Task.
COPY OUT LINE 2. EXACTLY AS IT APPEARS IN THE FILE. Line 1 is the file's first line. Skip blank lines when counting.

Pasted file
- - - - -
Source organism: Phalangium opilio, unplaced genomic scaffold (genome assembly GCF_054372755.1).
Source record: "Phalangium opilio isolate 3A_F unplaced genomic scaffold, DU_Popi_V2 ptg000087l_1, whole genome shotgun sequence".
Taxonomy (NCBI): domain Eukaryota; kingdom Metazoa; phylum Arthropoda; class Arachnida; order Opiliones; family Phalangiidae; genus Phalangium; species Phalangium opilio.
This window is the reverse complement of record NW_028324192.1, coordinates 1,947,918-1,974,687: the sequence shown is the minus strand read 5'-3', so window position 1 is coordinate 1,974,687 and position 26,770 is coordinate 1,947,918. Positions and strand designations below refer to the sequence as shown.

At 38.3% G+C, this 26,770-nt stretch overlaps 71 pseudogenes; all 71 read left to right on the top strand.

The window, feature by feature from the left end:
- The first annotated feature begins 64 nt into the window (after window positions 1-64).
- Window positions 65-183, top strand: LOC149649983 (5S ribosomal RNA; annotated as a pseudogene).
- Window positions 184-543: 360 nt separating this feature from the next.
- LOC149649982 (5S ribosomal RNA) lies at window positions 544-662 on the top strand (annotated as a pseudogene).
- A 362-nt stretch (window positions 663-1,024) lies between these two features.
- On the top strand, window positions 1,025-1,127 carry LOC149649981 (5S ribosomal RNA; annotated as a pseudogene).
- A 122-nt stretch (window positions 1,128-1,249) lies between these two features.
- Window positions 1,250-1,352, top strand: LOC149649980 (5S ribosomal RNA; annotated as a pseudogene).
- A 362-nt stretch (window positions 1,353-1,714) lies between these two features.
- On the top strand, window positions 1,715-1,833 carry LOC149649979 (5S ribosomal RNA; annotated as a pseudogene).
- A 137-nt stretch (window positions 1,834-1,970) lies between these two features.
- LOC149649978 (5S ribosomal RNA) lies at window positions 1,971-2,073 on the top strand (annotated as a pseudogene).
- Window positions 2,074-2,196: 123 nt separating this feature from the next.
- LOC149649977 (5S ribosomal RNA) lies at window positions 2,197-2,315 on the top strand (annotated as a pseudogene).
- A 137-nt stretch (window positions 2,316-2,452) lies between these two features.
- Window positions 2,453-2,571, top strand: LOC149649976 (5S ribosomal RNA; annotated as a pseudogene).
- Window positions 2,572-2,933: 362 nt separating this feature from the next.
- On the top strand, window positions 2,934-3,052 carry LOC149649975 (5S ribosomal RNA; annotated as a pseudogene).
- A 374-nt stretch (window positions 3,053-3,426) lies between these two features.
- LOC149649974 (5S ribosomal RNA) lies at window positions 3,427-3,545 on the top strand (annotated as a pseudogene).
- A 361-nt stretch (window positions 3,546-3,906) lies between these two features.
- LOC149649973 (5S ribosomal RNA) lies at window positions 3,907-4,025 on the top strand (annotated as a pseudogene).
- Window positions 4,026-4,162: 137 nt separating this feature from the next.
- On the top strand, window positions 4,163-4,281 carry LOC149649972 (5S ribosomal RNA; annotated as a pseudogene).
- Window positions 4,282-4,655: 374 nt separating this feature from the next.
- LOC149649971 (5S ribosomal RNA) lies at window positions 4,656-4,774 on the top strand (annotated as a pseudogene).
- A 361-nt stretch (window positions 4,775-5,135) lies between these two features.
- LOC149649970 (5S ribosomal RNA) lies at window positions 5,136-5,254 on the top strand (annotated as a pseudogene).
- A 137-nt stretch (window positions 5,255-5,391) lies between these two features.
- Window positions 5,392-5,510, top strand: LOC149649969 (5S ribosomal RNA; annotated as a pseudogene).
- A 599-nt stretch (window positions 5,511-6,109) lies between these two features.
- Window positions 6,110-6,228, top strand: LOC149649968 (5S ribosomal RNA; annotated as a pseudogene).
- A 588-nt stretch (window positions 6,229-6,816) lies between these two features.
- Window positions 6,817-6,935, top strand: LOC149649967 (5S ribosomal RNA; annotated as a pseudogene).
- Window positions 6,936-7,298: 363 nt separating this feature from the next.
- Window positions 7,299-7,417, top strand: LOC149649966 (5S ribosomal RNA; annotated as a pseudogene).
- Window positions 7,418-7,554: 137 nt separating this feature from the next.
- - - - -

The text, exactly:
Source record: "Phalangium opilio isolate 3A_F unplaced genomic scaffold, DU_Popi_V2 ptg000087l_1, whole genome shotgun sequence".